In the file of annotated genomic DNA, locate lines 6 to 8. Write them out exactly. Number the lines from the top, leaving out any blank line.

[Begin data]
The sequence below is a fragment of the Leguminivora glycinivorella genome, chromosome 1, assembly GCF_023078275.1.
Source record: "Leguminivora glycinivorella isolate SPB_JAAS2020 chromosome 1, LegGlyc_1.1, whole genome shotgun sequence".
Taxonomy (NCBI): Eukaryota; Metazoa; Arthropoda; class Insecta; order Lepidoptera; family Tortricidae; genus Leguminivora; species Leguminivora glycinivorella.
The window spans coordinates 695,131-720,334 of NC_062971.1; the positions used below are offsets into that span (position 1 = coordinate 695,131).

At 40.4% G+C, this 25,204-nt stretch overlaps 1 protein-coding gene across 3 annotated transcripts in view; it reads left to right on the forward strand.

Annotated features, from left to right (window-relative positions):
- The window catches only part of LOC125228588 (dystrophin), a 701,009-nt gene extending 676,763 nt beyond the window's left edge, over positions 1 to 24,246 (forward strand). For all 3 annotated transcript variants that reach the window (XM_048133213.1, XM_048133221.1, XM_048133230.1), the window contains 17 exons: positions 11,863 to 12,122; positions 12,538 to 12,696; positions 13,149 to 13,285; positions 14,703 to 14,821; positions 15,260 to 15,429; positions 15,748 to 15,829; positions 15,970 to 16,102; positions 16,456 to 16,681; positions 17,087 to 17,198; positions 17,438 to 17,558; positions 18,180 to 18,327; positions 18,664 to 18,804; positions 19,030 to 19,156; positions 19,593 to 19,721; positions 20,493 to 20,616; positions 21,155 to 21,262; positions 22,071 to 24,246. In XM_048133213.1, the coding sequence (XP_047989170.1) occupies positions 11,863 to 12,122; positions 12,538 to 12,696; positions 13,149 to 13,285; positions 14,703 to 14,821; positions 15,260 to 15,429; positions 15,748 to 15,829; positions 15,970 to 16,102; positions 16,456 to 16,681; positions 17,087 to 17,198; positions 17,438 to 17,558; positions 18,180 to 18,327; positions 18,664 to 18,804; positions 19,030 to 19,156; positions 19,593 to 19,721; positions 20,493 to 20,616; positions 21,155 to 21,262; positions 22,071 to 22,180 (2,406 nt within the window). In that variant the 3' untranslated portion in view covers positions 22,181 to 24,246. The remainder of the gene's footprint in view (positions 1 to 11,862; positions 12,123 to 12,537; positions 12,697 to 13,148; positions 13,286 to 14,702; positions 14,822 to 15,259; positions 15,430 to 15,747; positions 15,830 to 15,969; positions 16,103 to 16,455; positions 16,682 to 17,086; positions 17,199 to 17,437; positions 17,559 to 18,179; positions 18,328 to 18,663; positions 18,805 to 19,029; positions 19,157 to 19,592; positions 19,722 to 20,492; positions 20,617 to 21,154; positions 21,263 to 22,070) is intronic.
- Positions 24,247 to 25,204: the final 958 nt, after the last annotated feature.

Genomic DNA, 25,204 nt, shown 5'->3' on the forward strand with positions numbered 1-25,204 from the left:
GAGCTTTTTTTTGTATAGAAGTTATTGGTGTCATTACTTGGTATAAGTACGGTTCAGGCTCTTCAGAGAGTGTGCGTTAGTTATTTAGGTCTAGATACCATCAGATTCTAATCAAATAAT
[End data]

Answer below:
Annotated features, from left to right (window-relative positions):
- The window catches only part of LOC125228588 (dystrophin), a 701,009-nt gene extending 676,763 nt beyond the window's left edge, over positions 1 to 24,246 (forward strand). For all 3 annotated transcript variants that reach the window (XM_048133213.1, XM_048133221.1, XM_048133230.1), the window contains 17 exons: positions 11,863 to 12,122; positions 12,538 to 12,696; positions 13,149 to 13,285; positions 14,703 to 14,821; positions 15,260 to 15,429; positions 15,748 to 15,829; positions 15,970 to 16,102; positions 16,456 to 16,681; positions 17,087 to 17,198; positions 17,438 to 17,558; positions 18,180 to 18,327; positions 18,664 to 18,804; positions 19,030 to 19,156; positions 19,593 to 19,721; positions 20,493 to 20,616; positions 21,155 to 21,262; positions 22,071 to 24,246. In XM_048133213.1, the coding sequence (XP_047989170.1) occupies positions 11,863 to 12,122; positions 12,538 to 12,696; positions 13,149 to 13,285; positions 14,703 to 14,821; positions 15,260 to 15,429; positions 15,748 to 15,829; positions 15,970 to 16,102; positions 16,456 to 16,681; positions 17,087 to 17,198; positions 17,438 to 17,558; positions 18,180 to 18,327; positions 18,664 to 18,804; positions 19,030 to 19,156; positions 19,593 to 19,721; positions 20,493 to 20,616; positions 21,155 to 21,262; positions 22,071 to 22,180 (2,406 nt within the window). In that variant the 3' untranslated portion in view covers positions 22,181 to 24,246. The remainder of the gene's footprint in view (positions 1 to 11,862; positions 12,123 to 12,537; positions 12,697 to 13,148; positions 13,286 to 14,702; positions 14,822 to 15,259; positions 15,430 to 15,747; positions 15,830 to 15,969; positions 16,103 to 16,455; positions 16,682 to 17,086; positions 17,199 to 17,437; positions 17,559 to 18,179; positions 18,328 to 18,663; positions 18,805 to 19,029; positions 19,157 to 19,592; positions 19,722 to 20,492; positions 20,617 to 21,154; positions 21,263 to 22,070) is intronic.
- Positions 24,247 to 25,204: the final 958 nt, after the last annotated feature.